Once we arrived home, I raced to the computer and started reading. During all my research, I kept reading about Dr. Thomas Lehman at the Hospital for Special Surgery and the amazing things he was doing. We called for an appointment knowing we may not be able to see the leading physician in his field.  I figured it would be months; wrong! He could see us in 1 month! On September 11, 2012 we made the 3 hour drive to NYC to meet what I now refer to as the “Scleroderma Savior”. He confirmed what we already knew; linear scleroderma. Finally, almost a year after we began, we had a complete diagnosis. Knowing felt great, but fear of the unknown felt awful. And so our “living with scleroderma” journey began.

Elie Ramia

On the whole Elie is a trooper.  Although she has scleroderma, she is no different than any other 5 year old. She loves to play games and American Girl dolls. She loves to play dress up and have her nails painted. In addition to dance, she is just finishing up her first soccer season. Her leg is significantly smaller than the other  and has less muscle strength, but, she just goes and goes. She also has some major discoloration, which the doctor assures me will heal over time. She is very forthcoming about having Scleroderma and has no problem “explaining” it to people who ask. She started kindergarten in September and is joining a Daisy Troop in November.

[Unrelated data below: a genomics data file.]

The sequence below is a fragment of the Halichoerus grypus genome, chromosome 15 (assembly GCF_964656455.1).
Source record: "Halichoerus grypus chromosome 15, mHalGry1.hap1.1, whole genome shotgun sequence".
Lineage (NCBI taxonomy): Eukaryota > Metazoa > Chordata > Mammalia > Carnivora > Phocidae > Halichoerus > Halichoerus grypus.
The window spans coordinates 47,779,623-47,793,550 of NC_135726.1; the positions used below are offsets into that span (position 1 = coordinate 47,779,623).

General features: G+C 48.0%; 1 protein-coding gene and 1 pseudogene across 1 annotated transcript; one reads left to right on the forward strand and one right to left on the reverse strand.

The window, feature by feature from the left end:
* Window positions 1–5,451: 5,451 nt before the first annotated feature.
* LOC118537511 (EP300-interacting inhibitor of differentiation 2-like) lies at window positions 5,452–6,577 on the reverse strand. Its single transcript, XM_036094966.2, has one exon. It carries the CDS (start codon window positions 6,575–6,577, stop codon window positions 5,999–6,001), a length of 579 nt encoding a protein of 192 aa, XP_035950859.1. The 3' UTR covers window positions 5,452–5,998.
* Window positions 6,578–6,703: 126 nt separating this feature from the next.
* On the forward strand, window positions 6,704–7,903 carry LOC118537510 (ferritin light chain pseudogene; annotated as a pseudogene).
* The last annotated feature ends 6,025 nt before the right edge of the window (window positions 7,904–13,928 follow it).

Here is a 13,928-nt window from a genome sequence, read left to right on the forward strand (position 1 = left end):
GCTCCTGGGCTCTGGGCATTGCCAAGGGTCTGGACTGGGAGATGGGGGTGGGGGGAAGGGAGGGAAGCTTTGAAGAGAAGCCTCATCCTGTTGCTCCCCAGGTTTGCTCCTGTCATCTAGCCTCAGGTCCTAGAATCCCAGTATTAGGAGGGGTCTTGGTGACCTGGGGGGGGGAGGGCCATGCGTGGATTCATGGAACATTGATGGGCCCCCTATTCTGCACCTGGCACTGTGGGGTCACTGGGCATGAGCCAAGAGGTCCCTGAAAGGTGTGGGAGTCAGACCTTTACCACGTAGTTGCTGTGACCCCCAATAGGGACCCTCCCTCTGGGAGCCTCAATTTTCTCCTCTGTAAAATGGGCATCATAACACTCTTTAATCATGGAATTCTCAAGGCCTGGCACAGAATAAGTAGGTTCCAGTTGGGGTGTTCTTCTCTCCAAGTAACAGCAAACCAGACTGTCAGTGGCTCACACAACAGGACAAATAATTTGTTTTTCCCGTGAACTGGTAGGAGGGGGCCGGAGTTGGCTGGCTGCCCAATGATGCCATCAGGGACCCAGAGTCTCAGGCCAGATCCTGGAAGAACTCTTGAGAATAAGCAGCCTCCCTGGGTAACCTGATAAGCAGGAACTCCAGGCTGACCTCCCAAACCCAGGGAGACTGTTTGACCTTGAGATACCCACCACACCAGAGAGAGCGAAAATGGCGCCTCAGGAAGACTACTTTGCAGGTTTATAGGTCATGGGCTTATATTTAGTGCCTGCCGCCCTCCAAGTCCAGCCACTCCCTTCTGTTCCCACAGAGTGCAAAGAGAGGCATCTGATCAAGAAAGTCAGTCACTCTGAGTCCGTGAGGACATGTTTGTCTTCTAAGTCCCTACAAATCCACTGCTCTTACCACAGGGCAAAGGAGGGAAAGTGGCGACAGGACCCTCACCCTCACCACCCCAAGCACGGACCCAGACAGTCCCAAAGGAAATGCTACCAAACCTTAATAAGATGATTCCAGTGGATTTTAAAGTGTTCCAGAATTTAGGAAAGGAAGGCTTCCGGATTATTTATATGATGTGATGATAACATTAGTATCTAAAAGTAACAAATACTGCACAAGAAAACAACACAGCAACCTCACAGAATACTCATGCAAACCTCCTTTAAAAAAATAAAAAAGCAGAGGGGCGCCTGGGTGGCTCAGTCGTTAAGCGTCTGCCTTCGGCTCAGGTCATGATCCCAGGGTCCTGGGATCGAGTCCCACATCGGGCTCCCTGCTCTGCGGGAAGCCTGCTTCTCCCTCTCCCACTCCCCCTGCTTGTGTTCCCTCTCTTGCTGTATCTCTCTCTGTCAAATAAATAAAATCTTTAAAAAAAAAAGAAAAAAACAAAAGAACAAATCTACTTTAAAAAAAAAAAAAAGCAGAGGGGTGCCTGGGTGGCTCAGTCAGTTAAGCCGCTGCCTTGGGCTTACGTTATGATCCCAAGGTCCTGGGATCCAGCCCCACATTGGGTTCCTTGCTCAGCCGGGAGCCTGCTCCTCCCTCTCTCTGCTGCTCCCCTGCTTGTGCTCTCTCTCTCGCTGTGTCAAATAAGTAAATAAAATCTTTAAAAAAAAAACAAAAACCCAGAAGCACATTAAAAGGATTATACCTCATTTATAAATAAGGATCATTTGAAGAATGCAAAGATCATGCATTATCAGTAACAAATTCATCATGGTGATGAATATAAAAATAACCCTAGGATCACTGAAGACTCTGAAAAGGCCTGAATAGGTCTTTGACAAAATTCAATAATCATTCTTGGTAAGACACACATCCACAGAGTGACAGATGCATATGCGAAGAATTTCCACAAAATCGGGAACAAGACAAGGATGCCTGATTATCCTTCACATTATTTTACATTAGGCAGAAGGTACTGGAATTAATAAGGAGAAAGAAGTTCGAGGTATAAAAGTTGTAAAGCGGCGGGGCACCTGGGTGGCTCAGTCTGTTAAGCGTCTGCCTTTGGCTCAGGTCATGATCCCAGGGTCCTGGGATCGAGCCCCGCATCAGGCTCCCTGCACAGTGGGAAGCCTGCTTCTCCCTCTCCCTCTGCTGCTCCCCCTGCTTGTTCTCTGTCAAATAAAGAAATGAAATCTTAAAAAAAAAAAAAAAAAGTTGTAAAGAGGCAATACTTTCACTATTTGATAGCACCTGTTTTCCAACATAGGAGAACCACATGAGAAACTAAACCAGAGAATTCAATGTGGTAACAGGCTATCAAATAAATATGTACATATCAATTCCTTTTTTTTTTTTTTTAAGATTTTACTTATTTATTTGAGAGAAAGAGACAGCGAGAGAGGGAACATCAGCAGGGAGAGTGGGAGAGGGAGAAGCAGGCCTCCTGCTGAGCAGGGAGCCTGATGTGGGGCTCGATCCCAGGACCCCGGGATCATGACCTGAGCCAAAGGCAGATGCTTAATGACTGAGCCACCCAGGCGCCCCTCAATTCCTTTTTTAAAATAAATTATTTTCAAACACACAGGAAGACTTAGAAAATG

Elie RamiaOne of our greatest blessings, since her diagnosis, was the Scleroderma Walk in June. We had planned for the 4 of us to walk, but, as we started telling people about it, they wanted to join us. First it was 10 people, then 20, then 30. We ended up with over 50 walkers. I can’t tell you how it made us feel, a huge crowd, in teal t-shirts with Elie’s name on it, supporting our little girl. Every time I think about it, I just cry. Elie won the award for the most money raised, by an individual. She received a beautiful star trophy which is proudly on display in our living room. 

Although, it can be difficult, we believe everything happens for a reason. We don’t yet know what that reason is, and we may never know. For now, we try and spread the word about this disease whenever we can. I think if people can put a face to the disease, especially the face of a child, they will sit up and pay attention. If we can help other children to be diagnosed, then it is worth it.Elie is a very happy girl, with the whole world at her fingertips. We pray her “burnout” comes quickly and leaves minimal damage in its wake. At the end of the day we are just her mom and dad trying to do our best.